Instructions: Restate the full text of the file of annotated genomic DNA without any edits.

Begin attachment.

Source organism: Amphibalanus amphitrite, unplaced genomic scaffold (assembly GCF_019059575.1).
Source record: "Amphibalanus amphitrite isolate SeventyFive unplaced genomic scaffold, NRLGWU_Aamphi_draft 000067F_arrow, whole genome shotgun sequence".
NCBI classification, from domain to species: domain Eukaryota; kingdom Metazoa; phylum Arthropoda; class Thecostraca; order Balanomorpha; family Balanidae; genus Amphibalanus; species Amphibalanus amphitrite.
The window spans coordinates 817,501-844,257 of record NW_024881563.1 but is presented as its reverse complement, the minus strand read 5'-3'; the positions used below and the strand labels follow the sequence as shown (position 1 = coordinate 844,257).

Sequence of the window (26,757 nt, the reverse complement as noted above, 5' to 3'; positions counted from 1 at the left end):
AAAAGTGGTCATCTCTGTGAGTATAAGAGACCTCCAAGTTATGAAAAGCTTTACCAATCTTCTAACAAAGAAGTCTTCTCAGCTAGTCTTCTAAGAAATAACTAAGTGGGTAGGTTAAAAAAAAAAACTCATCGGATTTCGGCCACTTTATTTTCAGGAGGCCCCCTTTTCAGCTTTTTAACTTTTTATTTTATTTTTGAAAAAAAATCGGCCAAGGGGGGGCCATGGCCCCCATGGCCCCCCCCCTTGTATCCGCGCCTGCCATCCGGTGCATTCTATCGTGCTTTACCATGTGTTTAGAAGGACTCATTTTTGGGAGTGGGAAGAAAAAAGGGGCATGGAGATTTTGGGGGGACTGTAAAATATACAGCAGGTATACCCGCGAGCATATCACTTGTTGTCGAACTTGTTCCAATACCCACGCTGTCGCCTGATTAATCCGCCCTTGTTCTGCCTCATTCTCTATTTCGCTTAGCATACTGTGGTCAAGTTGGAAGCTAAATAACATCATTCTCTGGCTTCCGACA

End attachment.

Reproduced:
Source organism: Amphibalanus amphitrite, unplaced genomic scaffold (assembly GCF_019059575.1).
Source record: "Amphibalanus amphitrite isolate SeventyFive unplaced genomic scaffold, NRLGWU_Aamphi_draft 000067F_arrow, whole genome shotgun sequence".
NCBI classification, from domain to species: domain Eukaryota; kingdom Metazoa; phylum Arthropoda; class Thecostraca; order Balanomorpha; family Balanidae; genus Amphibalanus; species Amphibalanus amphitrite.
The window spans coordinates 817,501-844,257 of record NW_024881563.1 but is presented as its reverse complement, the minus strand read 5'-3'; the positions used below and the strand labels follow the sequence as shown (position 1 = coordinate 844,257).

Sequence of the window (26,757 nt, the reverse complement as noted above, 5' to 3'; positions counted from 1 at the left end):
AAAAGTGGTCATCTCTGTGAGTATAAGAGACCTCCAAGTTATGAAAAGCTTTACCAATCTTCTAACAAAGAAGTCTTCTCAGCTAGTCTTCTAAGAAATAACTAAGTGGGTAGGTTAAAAAAAAAAACTCATCGGATTTCGGCCACTTTATTTTCAGGAGGCCCCCTTTTCAGCTTTTTAACTTTTTATTTTATTTTTGAAAAAAAATCGGCCAAGGGGGGGCCATGGCCCCCATGGCCCCCCCCCTTGTATCCGCGCCTGCCATCCGGTGCATTCTATCGTGCTTTACCATGTGTTTAGAAGGACTCATTTTTGGGAGTGGGAAGAAAAAAGGGGCATGGAGATTTTGGGGGGACTGTAAAATATACAGCAGGTATACCCGCGAGCATATCACTTGTTGTCGAACTTGTTCCAATACCCACGCTGTCGCCTGATTAATCCGCCCTTGTTCTGCCTCATTCTCTATTTCGCTTAGCATACTGTGGTCAAGTTGGAAGCTAAATAACATCATTCTCTGGCTTCCGACA